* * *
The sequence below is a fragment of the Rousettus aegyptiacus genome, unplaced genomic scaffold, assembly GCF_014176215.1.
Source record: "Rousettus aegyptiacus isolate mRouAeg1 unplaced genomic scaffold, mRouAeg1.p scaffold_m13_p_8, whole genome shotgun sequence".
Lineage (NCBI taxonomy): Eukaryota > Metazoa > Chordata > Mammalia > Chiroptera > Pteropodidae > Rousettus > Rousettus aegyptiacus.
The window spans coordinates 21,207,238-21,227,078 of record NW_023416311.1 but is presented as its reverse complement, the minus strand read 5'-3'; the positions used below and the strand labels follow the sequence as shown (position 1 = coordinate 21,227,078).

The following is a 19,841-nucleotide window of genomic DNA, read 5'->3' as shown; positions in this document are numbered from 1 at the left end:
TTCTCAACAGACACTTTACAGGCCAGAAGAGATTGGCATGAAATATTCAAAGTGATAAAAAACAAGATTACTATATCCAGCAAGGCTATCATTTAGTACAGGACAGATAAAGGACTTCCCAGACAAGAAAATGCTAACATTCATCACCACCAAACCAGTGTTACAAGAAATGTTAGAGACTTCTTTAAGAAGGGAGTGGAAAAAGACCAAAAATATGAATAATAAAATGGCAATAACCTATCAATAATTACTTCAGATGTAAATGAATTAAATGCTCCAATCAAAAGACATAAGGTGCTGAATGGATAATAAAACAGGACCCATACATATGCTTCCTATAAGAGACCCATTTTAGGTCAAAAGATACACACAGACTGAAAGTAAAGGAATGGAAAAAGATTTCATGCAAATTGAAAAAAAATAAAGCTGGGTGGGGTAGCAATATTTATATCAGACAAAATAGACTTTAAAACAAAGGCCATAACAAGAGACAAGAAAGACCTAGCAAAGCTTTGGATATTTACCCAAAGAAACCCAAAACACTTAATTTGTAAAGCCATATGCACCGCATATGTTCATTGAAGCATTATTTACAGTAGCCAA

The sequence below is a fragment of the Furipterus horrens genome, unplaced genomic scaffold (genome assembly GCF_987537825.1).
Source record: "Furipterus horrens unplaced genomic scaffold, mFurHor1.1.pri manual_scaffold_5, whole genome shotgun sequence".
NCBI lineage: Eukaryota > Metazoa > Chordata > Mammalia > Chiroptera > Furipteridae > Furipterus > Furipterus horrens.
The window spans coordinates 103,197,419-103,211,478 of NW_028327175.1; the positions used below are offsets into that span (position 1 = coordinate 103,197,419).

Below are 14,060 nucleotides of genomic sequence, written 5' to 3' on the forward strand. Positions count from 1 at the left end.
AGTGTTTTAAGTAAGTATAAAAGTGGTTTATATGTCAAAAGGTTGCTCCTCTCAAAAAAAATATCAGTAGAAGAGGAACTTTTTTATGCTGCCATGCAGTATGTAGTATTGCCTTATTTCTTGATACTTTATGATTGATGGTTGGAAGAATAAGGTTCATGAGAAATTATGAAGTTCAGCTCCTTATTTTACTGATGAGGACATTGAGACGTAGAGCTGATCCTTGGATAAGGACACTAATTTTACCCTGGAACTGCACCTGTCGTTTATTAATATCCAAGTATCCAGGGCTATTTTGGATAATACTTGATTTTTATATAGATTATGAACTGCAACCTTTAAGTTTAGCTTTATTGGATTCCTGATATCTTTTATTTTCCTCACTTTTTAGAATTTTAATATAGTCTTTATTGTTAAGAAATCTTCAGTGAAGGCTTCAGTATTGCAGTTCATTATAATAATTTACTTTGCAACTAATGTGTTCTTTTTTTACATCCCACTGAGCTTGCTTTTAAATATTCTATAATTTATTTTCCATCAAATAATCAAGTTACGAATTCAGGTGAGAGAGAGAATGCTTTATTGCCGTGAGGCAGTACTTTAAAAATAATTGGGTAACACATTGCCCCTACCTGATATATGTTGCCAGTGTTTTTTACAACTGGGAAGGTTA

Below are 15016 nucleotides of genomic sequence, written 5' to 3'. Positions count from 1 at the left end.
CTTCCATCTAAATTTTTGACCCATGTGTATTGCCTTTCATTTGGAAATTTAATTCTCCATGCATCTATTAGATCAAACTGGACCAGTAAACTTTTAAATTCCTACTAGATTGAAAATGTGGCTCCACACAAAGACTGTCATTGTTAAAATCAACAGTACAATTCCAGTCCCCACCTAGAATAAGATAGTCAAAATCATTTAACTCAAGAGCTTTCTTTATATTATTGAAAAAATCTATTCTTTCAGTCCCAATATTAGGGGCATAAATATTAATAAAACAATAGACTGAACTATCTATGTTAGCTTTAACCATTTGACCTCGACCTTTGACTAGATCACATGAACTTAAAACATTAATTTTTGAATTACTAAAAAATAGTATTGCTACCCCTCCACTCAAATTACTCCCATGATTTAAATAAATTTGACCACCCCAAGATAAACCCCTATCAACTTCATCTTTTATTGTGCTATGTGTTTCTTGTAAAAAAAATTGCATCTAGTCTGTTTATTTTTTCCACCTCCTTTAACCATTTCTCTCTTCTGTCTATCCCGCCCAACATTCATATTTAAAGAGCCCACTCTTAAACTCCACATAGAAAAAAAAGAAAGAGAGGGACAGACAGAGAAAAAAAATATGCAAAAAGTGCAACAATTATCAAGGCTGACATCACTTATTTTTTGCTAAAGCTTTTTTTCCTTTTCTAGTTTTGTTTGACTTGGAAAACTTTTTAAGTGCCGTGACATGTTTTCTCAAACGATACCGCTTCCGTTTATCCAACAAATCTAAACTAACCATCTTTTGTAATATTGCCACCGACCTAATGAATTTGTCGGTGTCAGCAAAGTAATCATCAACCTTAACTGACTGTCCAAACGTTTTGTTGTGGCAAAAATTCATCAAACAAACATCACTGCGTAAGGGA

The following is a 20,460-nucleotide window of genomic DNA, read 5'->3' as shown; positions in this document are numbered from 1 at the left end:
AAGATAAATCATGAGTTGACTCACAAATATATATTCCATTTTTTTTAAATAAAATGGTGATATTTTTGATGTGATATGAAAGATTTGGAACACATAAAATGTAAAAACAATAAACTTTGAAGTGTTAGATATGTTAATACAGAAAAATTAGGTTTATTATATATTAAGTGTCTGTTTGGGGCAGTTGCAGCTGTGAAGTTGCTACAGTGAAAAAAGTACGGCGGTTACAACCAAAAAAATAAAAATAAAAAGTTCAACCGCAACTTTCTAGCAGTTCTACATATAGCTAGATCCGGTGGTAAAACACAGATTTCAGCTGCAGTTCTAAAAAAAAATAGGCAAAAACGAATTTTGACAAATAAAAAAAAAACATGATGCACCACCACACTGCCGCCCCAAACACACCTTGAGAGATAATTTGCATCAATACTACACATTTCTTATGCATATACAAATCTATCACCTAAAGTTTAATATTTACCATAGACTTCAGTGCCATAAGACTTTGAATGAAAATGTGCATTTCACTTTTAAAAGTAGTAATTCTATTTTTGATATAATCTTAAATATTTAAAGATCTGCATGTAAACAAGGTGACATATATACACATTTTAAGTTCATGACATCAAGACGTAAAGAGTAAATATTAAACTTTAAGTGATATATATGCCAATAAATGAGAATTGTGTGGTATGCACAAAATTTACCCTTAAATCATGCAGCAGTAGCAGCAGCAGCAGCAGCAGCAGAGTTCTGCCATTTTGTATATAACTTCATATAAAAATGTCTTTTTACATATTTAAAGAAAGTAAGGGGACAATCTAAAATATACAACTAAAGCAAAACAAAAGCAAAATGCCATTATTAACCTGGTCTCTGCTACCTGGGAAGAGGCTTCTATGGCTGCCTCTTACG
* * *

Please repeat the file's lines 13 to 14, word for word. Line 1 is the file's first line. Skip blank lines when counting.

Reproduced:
Below are 15016 nucleotides of genomic sequence, written 5' to 3'. Positions count from 1 at the left end.
CTTCCATCTAAATTTTTGACCCATGTGTATTGCCTTTCATTTGGAAATTTAATTCTCCATGCATCTATTAGATCAAACTGGACCAGTAAACTTTTAAATTCCTACTAGATTGAAAATGTGGCTCCACACAAAGACTGTCATTGTTAAAATCAACAGTACAATTCCAGTCCCCACCTAGAATAAGATAGTCAAAATCATTTAACTCAAGAGCTTTCTTTATATTATTGAAAAAATCTATTCTTTCAGTCCCAATATTAGGGGCATAAATATTAATAAAACAATAGACTGAACTATCTATGTTAGCTTTAACCATTTGACCTCGACCTTTGACTAGATCACATGAACTTAAAACATTAATTTTTGAATTACTAAAAAATAGTATTGCTACCCCTCCACTCAAATTACTCCCATGATTTAAATAAATTTGACCACCCCAAGATAAACCCCTATCAACTTCATCTTTTATTGTGCTATGTGTTTCTTGTAAAAAAAATTGCATCTAGTCTGTTTATTTTTTCCACCTCCTTTAACCATTTCTCTCTTCTGTCTATCCCGCCCAACATTCATATTTAAAGAGCCCACTCTTAAACTCCACATAGAAAAAAAAGAAAGAGAGGGACAGACAGAGAAAAAAAATATGCAAAAAGTGCAACAATTATCAAGGCTGACATCACTTATTTTTTGCTAAAGCTTTTTTTCCTTTTCTAGTTTTGTTTGACTTGGAAAACTTTTTAAGTGCCGTGACATGTTTTCTCAAACGATACCGCTTCCGTTTATCCAACAAATCTAAACTAACCATCTTTTGTAATATTGCCACCGACCTAATGAATTTGTCGGTGTCAGCAAAGTAATCATCAACCTTAACTGACTGTCCAAACGTTTTGTTGTGGCAAAAATTCATCAAACAAACATCACTGCGTAAGGGA